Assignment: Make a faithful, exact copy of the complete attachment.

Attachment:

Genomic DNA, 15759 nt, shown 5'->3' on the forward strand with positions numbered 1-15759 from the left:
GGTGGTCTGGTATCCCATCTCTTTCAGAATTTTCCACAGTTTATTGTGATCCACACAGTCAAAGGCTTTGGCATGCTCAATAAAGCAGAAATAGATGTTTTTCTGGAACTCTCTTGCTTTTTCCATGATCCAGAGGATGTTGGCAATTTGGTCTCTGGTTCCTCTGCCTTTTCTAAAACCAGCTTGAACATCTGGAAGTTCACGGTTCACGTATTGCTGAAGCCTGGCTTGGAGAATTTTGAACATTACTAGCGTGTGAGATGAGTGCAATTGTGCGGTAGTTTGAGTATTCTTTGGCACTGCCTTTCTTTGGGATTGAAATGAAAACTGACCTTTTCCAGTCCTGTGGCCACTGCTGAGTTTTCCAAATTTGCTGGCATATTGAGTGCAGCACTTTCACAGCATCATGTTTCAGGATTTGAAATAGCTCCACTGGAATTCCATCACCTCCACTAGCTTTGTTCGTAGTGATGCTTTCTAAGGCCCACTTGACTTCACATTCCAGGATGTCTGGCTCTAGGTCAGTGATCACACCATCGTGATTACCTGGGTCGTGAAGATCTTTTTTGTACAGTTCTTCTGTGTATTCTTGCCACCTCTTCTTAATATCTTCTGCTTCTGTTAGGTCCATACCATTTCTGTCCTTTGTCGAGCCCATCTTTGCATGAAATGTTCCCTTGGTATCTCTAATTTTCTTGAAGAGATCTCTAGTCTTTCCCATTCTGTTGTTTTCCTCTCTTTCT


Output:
Genomic DNA, 15759 nt, shown 5'->3' on the forward strand with positions numbered 1-15759 from the left:
GGTGGTCTGGTATCCCATCTCTTTCAGAATTTTCCACAGTTTATTGTGATCCACACAGTCAAAGGCTTTGGCATGCTCAATAAAGCAGAAATAGATGTTTTTCTGGAACTCTCTTGCTTTTTCCATGATCCAGAGGATGTTGGCAATTTGGTCTCTGGTTCCTCTGCCTTTTCTAAAACCAGCTTGAACATCTGGAAGTTCACGGTTCACGTATTGCTGAAGCCTGGCTTGGAGAATTTTGAACATTACTAGCGTGTGAGATGAGTGCAATTGTGCGGTAGTTTGAGTATTCTTTGGCACTGCCTTTCTTTGGGATTGAAATGAAAACTGACCTTTTCCAGTCCTGTGGCCACTGCTGAGTTTTCCAAATTTGCTGGCATATTGAGTGCAGCACTTTCACAGCATCATGTTTCAGGATTTGAAATAGCTCCACTGGAATTCCATCACCTCCACTAGCTTTGTTCGTAGTGATGCTTTCTAAGGCCCACTTGACTTCACATTCCAGGATGTCTGGCTCTAGGTCAGTGATCACACCATCGTGATTACCTGGGTCGTGAAGATCTTTTTTGTACAGTTCTTCTGTGTATTCTTGCCACCTCTTCTTAATATCTTCTGCTTCTGTTAGGTCCATACCATTTCTGTCCTTTGTCGAGCCCATCTTTGCATGAAATGTTCCCTTGGTATCTCTAATTTTCTTGAAGAGATCTCTAGTCTTTCCCATTCTGTTGTTTTCCTCTCTTTCT